A true power couple and two of the 20th century’s most celebrated artists, Frida Kahlo and Diego Rivera helped develop Mexican modernism, a movement that combined social realism and surrealistic imagery in paintings and murals that shaped Mexico’s cultural heritage. Over fifty years after their deaths, the pair continue to fascinate, and Frida is currently having a moment as the subject of several books and exhibitions. Pentagram’s Eddie Opara and his team have designed the catalogue for Frida Kahlo and Diego Rivera: Mexican Modern Art, a new exhibition currently on view at the Nova Southeastern University Museum of Art Fort Lauderdale that explores these famous figures and the other artists who defined the movement.
Pentagram’s Natasha Jen and her team have designed the catalogue for China: Through the Looking Glass, the blockbuster exhibition currently on view at the Costume Institute of the Metropolitan Museum of Art in New York. Organized by Andrew Bolton, curator of the Costume Institute, the show explores the impact of Chinese aesthetics on Western fashion, and how China has inspired artists and designers for centuries. The exhibition launched with the annual Met Gala on May 4 and remains on view through August 16.
China: Through the Looking Glass is one of the largest exhibitions ever mounted by the Metropolitan Museum and features more than 100 examples of haute couture and avant-garde ready-to-wear by designers including Christian Dior, Jean Paul Gaultier, Karl Lagerfeld, Alexander McQueen, Yves Saint Laurent, John Galliano and Vivienne Westwood. These are juxtaposed with Chinese costumes, paintings, porcelains, and other artworks, including films, which are highlighted for their importance in influencing fashion. (The celebrated filmmaker Wong Kar-Wai served as the exhibition’s artistic director.)
This Sunday the landmark AMC television series “Mad Men” signs off with its final episode. But just because the show is over, that doesn’t mean you have to say goodbye to Don Draper: he lives on in a custom one-of-a-kind bench installed for the summer in midtown Manattan.
Over the course of seven seasons, viewers have become obsessed with the meticulously detailed world of ad man Draper and his colleagues in the “Golden Age” of advertising in 1960s New York. We caught up with several fans who reflected on the show’s impact—and what just might happen in the last episode—as they visited the Mad Men bench. In the words of one fan, “Unfortunately all things come to an end, but we’ll always have reruns.”
Designed by Pentagram’s Lorenzo Apicella, Michael Bierut and Emily Oberman, this “monument to Mad Men” transforms the iconic graphic of Draper from the show’s opening title sequence into a sleek bench where fans can “drape” like their hero. As one visitor told us, “How often do you get to sit next to Donald Draper?”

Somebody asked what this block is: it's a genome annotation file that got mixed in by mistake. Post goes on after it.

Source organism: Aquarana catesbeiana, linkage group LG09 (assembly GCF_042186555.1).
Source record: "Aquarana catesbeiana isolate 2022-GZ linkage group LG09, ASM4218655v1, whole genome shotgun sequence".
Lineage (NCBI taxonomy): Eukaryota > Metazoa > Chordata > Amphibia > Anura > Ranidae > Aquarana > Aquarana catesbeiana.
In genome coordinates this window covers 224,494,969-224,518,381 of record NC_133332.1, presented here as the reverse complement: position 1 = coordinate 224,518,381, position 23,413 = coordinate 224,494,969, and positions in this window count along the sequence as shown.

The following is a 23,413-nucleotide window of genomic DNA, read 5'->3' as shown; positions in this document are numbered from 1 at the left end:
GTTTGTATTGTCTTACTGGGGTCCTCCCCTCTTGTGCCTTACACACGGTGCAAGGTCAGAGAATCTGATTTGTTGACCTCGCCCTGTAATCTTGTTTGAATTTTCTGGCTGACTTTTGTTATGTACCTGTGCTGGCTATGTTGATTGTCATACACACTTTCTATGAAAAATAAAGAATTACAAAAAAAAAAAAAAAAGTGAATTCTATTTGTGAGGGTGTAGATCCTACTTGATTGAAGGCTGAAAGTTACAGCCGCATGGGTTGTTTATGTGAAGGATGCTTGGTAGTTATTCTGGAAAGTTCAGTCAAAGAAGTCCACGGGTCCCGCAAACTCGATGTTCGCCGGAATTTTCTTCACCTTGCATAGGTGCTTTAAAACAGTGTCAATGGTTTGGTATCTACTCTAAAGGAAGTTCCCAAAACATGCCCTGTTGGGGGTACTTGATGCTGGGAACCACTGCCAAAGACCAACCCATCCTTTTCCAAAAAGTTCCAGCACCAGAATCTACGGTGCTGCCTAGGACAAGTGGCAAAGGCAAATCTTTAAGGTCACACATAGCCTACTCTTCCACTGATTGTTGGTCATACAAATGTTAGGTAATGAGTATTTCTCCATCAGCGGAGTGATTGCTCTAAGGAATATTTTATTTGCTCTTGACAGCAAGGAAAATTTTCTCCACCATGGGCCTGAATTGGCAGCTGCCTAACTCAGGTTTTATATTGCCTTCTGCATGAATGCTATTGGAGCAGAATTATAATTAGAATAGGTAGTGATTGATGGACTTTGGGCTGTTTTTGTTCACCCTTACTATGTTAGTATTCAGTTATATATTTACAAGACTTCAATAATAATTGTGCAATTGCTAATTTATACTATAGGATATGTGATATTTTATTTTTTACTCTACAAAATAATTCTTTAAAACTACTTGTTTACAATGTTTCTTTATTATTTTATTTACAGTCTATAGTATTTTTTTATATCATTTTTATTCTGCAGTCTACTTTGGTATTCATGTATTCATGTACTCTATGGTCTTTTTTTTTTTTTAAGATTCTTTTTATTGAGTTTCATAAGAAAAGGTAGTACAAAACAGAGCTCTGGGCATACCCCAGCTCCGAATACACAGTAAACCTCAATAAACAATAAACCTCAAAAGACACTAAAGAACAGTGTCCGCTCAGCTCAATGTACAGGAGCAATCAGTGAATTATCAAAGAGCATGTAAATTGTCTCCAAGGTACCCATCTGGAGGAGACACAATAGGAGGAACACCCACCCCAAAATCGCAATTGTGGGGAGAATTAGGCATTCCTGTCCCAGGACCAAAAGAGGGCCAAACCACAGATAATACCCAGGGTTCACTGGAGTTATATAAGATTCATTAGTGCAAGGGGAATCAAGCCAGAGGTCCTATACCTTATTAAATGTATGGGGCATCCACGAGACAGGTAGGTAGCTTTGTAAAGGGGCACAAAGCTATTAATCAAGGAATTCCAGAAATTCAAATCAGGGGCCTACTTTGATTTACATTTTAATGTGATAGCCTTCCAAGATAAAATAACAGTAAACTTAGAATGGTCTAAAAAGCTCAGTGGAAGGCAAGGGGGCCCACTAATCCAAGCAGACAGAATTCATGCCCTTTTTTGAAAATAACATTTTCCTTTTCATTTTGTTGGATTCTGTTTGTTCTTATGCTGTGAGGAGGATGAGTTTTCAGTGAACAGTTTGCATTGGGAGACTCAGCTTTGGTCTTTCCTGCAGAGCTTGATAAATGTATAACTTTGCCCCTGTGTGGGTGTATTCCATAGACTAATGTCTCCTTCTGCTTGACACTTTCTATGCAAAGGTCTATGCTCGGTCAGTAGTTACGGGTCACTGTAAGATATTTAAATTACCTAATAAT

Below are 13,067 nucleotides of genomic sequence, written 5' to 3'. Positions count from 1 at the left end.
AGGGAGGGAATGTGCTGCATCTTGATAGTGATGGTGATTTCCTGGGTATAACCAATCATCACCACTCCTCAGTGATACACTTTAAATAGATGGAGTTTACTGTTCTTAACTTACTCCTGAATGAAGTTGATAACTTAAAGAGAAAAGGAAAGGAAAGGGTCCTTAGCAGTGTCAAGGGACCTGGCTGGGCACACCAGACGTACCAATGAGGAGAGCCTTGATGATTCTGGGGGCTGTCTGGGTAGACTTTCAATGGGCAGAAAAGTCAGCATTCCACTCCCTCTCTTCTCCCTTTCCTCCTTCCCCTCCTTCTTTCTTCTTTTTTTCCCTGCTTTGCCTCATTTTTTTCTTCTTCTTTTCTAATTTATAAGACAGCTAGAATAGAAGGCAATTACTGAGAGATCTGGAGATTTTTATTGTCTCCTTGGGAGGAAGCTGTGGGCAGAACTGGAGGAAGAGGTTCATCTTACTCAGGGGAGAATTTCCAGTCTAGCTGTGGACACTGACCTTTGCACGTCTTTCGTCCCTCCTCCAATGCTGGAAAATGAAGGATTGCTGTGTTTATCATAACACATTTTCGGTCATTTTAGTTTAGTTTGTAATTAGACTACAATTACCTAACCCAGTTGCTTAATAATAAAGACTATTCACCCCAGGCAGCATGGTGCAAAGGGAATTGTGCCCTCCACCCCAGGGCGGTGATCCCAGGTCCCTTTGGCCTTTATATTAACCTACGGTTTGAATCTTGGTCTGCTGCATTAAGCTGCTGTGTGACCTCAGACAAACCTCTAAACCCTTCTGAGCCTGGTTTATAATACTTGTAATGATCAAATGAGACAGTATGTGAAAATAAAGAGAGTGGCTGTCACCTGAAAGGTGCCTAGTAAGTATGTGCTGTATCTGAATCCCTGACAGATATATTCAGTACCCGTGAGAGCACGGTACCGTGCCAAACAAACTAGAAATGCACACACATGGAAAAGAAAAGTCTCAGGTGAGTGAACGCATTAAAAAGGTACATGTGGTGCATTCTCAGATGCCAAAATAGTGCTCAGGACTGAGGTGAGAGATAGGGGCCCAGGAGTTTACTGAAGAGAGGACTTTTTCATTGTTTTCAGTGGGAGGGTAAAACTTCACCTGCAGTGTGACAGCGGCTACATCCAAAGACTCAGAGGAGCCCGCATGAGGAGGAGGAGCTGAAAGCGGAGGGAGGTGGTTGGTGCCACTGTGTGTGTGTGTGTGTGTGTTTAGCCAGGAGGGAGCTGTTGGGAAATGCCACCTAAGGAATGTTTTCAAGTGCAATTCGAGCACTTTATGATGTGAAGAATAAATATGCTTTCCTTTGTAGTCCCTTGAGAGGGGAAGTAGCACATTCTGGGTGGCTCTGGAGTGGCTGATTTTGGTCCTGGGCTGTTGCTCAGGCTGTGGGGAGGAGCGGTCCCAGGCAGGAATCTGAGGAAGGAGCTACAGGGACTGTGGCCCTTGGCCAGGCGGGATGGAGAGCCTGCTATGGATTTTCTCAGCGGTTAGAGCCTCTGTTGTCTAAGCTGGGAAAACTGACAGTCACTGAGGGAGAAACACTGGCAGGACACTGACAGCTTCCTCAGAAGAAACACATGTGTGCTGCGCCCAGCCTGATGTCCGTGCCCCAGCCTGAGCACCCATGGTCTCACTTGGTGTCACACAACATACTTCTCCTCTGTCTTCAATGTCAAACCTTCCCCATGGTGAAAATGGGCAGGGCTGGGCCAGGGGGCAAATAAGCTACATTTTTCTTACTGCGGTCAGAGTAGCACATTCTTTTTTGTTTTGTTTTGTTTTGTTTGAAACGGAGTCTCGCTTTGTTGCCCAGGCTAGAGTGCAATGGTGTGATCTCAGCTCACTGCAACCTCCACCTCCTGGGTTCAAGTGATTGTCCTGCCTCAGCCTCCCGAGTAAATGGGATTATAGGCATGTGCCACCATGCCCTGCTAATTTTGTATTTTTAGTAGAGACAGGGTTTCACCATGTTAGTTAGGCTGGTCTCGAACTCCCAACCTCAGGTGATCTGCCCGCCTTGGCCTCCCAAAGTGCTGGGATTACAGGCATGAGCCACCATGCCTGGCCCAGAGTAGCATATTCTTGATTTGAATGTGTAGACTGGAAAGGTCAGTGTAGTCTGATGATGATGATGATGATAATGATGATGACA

The bench is on display outside the Time & Life Building, once the fictional home of Sterling Cooper Draper Pryce, at 1271 Avenue of the Americas (between 50th and 51st Streets) through the summer.
Project Team: Lorenzo Apicella, Michael Bierut and Emily Oberman, partners-in-charge and designers; Jonathan Correira, designer; Matthew Clare, associate and designer; Dragan Skuljevic, designer; Julia Lindpaintner, project coordinator.
Film by Drew Bierut and Tyler Weinberger, Superseed Productions. Music by Jacob Rosati.
For five decades, the pioneering architect Moshe Safdie has designed iconic buildings and public spaces that have contributed in meaningful ways to their settings while catalyzing a vibrant public life. Pentagram’s Michael Gericke and his team have designed Safdie (Images Publishing), a definitive 50 year monograph that traces the evolution of the prolific architect, urban planner, educator, theorist and author. Safdie was awarded the 2015 AIA Gold Medal in recognition of his lasting influence on the theory and practice of architecture.
Safdie presents a complete chronology of Safdie’s planning and design work since the inception of his practice, ranging from his groundbreaking modular design for Habitat ’67 in Montreal to his current commissions around the world. Organized to follow the architect’s career and design explorations, the book is richly illustrated with architectural imagery, design drawings and essays by noted critics and writers.
Pentagram’s Paula Scher and her team have designed the identity and event graphics for Choice Works, a party and art auction to benefit Planned Parenthood Federation of America and Planned Parenthood of New York City. Support from the event will help provide affordable or free reproductive health care to New Yorkers and fight to protect women’s rights in every state across the U.S.